Thursday, May 11, 2017

Editing Note on "Bad News Letter": Firing James Comey

External Memorandum

FROM: Richard D. Erlich, Pedant in English Emeritus

TO: Hon. D. J. Trump et al., White House

SUBJECT: Note on "Bad News Letter": Firing James Comey


At least one sentence needs to be rewritten before the letter gets any publicity. "While I greatly appreciate you informing me, on three separate occasions, that I am not under investigation, I nevertheless concur with the judgment of the Department of Justice that you are not able to effectively lead the Bureau."

This is President Trump's sentence, yes? In any case, I suggest replacing it with «The nation and I appreciate greatly your service; still, I concur with the judgment of the leadership of the Department of Justice that you are no longer able to lead the Bureau effectively.»

        * The Russia investigation has nothing to do with firing Mr. Comey (right?), so don't bring it up.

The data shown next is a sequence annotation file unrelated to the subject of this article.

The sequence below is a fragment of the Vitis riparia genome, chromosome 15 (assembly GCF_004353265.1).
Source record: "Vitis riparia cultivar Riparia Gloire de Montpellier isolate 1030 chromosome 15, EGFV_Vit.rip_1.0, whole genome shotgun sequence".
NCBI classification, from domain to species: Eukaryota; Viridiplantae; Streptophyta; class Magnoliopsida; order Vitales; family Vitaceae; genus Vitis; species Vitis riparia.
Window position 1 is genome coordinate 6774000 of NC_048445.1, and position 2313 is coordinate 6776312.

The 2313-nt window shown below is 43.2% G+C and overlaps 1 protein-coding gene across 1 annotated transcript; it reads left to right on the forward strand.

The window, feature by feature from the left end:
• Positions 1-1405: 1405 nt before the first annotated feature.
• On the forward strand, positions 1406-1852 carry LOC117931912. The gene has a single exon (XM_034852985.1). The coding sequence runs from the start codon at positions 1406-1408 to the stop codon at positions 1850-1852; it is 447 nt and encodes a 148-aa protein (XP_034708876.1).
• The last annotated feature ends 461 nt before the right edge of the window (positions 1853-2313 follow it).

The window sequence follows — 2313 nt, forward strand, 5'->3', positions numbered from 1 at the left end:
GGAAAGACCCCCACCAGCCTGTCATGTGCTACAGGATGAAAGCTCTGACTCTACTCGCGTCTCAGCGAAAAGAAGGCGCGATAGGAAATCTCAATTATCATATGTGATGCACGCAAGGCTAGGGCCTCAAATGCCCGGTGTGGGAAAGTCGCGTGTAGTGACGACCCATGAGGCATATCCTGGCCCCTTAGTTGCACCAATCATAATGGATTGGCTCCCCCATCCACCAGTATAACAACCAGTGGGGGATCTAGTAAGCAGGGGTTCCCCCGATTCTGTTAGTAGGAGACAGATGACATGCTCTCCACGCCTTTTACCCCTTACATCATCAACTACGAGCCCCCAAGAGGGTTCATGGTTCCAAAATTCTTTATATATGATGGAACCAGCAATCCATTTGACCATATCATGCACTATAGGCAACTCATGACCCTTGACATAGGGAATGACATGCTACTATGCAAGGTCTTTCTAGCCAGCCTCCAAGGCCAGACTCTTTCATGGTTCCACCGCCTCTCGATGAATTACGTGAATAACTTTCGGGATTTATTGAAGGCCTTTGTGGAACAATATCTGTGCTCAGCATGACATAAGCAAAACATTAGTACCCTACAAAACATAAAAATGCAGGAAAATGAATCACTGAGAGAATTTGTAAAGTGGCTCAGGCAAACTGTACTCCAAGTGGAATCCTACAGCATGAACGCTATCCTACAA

* It's too personal and/or informal for the context to say, "I greatly appreciate you informing me"; the key thing would be the action, not the person, so that would be "I greatly appreciate" — or "I appreciate greatly" — "your informing me" (possessive with gerund: an "ing"-form acting as a kind of noun).

        * Whether the entire DoJ agrees with the move is something that can and will be argued and can't be determined, the DoJ being pretty abstract. You have documentation on the view of its two main leaders.

        * There's nothing ungrammatical about splitting an infinitive, but you needn't do so here, and reuniting "to lead" makes for easier reading and allows the sentence to climax with the important word "effectively."

        * Saying "not able" to lead effectively could imply he is not and never was, a bit of a rebuke not only to Mr. Obama — which works for you — but to the U.S. Senate who confirmed him; "no longer" avoids that potential problem.

This letter will be examined closely, and the current wording of this sentence is non-professional and rather blatantly neither written nor seriously reviewed by professionals. Your base audience won't care, but you have them anyway; potentially significant demographics among your opponents will at least sense the casual contempt and resent it: presumably the office of the President, to say nothing of the President's personal wealth, would cover editing. (As I like to say, "Everybody needs an ediotor.")

Of course, if the point is to piss off opponents, go for it.

No comments:

Post a Comment